Open Society Foundations Call on European Court of Human Rights to Defend Hungarian Democracy
NEW YORK—The Open Society Foundations are calling on Europe’s highest human rights court to act against Hungary over its so-called Stop Soros laws, which criminalize and tax the work of independent civil society groups, under the pretext of controlling migration.
In an application before the European Court of Human Rights in Strasbourg, Open Society argues that the recent legislation breaches the guarantees of freedom of expression and association enshrined in the European Convention of Human Rights and must be repealed.
The complaint also argues that the legal provisions are so broadly written that they will have a far-reaching and chilling effect on the work of civil society far beyond the field of migration.
“There is only one thing this legislation will stop, and that’s democracy,” said Patrick Gaspard, president of the Open Society Foundations. “The Hungarian government has fabricated a narrative of lies to blind people to the truth: that these laws were designed to intimidate independent civil society groups, in another step towards silencing all dissent.”
The new legislation includes an amendment to the Hungarian criminal code that makes it illegal for individuals or civil society organizations to support asylum or residence applications.
The Open Society Foundations are represented before the European Court by lawyers from the Open Society Justice Initiative, their in-house legal arm.
Daniela Ikawa, the lead lawyer on the case, said: “These measures expose a broad range of legitimate activities to the risk of criminal prosecution, including preparing and distributing information and providing legal advice on migrants’ rights, activities protected under European and international law.”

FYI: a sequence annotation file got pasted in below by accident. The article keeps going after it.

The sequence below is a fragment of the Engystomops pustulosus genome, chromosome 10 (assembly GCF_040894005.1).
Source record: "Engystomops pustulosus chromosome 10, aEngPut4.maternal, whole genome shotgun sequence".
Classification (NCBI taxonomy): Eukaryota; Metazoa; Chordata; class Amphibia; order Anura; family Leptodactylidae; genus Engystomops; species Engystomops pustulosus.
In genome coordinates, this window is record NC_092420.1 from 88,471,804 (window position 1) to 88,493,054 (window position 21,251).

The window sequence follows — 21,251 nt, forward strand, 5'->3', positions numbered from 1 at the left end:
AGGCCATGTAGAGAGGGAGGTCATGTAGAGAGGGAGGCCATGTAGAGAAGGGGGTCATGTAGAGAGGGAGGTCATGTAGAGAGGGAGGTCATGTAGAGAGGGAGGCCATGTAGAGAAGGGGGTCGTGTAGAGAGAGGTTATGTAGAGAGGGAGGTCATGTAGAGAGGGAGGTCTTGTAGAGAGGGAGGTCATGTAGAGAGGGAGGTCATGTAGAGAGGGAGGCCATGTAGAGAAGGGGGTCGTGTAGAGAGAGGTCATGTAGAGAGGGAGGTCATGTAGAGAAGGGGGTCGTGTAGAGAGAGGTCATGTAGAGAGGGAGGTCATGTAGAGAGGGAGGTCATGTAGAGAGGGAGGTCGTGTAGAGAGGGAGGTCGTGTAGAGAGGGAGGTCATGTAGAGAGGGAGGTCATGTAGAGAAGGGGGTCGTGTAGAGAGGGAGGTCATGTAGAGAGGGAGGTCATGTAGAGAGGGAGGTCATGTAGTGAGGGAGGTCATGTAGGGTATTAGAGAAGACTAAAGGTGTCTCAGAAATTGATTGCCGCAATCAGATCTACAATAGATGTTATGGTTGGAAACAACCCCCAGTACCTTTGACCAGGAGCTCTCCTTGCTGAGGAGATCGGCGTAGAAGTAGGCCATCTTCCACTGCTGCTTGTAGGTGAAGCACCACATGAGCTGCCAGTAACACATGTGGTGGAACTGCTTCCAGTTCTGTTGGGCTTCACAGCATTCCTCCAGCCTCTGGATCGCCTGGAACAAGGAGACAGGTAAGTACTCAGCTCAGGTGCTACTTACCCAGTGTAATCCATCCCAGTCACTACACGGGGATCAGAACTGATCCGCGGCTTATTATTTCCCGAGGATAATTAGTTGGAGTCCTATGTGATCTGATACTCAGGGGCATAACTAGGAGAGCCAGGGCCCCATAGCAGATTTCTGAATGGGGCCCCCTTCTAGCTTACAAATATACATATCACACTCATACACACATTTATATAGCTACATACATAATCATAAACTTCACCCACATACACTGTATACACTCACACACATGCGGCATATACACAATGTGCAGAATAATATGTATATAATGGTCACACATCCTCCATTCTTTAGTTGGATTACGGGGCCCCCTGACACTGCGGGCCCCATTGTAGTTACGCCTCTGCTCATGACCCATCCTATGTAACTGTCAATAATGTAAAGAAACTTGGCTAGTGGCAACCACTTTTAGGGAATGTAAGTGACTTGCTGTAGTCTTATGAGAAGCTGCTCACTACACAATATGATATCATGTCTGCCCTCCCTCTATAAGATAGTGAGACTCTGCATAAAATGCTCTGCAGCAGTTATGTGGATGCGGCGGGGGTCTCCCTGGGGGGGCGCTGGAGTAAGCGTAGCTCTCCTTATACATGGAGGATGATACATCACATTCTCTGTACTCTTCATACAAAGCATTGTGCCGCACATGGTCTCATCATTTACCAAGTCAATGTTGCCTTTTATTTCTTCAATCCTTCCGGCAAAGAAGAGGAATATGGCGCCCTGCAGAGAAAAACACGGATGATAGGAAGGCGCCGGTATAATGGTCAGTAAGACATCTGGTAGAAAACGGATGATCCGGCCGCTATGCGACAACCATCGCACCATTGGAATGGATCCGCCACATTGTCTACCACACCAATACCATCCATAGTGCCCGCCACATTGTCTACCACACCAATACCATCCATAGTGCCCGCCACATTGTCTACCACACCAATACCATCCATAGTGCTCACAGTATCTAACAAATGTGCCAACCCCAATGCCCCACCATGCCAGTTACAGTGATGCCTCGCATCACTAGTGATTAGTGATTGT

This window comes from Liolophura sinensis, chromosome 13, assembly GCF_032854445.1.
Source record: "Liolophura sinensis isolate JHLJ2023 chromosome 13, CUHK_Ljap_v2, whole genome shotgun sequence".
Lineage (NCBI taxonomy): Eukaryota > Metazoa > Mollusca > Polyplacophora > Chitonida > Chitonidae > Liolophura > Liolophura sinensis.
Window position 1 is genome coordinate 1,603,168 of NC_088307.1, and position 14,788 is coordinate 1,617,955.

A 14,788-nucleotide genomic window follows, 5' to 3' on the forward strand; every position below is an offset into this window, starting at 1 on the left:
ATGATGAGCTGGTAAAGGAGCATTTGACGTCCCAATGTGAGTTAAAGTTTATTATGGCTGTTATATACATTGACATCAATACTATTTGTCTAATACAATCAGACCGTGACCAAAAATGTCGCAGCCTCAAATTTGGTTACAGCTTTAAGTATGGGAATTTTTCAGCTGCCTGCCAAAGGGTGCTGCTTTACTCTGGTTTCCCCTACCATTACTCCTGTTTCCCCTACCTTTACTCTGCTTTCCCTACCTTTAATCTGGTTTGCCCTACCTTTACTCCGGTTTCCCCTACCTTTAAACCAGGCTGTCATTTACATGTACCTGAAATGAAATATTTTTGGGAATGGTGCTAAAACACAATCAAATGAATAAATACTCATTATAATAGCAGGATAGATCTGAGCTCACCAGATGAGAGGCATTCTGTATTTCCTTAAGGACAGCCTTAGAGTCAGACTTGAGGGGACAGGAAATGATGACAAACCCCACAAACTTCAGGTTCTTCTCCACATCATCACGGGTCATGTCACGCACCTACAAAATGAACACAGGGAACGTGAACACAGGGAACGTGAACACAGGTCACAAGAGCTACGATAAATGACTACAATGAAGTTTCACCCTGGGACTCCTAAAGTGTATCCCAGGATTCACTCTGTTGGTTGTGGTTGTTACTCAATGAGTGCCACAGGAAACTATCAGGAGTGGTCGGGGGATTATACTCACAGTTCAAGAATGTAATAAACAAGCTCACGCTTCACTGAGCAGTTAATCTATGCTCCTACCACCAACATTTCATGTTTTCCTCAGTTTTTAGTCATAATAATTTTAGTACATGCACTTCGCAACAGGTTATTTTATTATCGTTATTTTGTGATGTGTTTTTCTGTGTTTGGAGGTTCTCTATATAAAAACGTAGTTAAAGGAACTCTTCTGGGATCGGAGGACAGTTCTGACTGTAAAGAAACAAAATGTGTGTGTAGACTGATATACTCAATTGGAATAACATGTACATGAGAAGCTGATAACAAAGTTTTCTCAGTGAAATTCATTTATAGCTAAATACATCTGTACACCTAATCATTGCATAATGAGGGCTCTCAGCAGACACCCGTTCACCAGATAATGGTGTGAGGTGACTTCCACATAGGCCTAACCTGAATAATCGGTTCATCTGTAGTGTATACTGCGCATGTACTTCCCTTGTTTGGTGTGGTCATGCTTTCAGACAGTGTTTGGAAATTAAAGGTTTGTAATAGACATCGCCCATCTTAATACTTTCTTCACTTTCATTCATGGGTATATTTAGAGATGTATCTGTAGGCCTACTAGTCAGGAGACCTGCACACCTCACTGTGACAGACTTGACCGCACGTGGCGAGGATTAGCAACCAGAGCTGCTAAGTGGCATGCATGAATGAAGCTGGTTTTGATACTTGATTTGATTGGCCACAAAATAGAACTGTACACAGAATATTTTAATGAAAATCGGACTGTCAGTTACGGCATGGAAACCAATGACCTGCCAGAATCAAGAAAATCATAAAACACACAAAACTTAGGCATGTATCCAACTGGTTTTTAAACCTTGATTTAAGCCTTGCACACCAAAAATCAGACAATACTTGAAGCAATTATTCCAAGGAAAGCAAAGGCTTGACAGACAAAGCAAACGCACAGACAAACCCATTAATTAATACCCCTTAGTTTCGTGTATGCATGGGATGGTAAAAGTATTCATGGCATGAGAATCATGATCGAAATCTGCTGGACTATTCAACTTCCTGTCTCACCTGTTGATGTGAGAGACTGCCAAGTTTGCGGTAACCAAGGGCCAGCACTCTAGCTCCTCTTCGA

In July, the Hungarian Parliament adopted an additional law imposing a 25 percent tax on funding for any activities and organizations that promote or positively portray migration.
The legislation is the latest attack by the Hungarian government on freedom in Hungary. The government has undermined judicial independence, tamed the media, and now seeks to silence civil society groups, which are among the last critical public voices left in Hungary.
In May, Open Society announced that it was closing down its regional office in Budapest after more than 30 years. The decision cited the hostile political and legal environment, which has included a two-year hate campaign by the Hungarian government against the Foundations and their partners.
Jordi Vaquer, head of the Open Society Foundations’ grant giving work in Europe, said: “The Open Society Foundations are saying goodbye to Budapest reluctantly. But we will continue to support Hungary’s courageous civil society groups, who are in the vanguard of a Europe-wide struggle to push back intolerance and creeping authoritarianism.”
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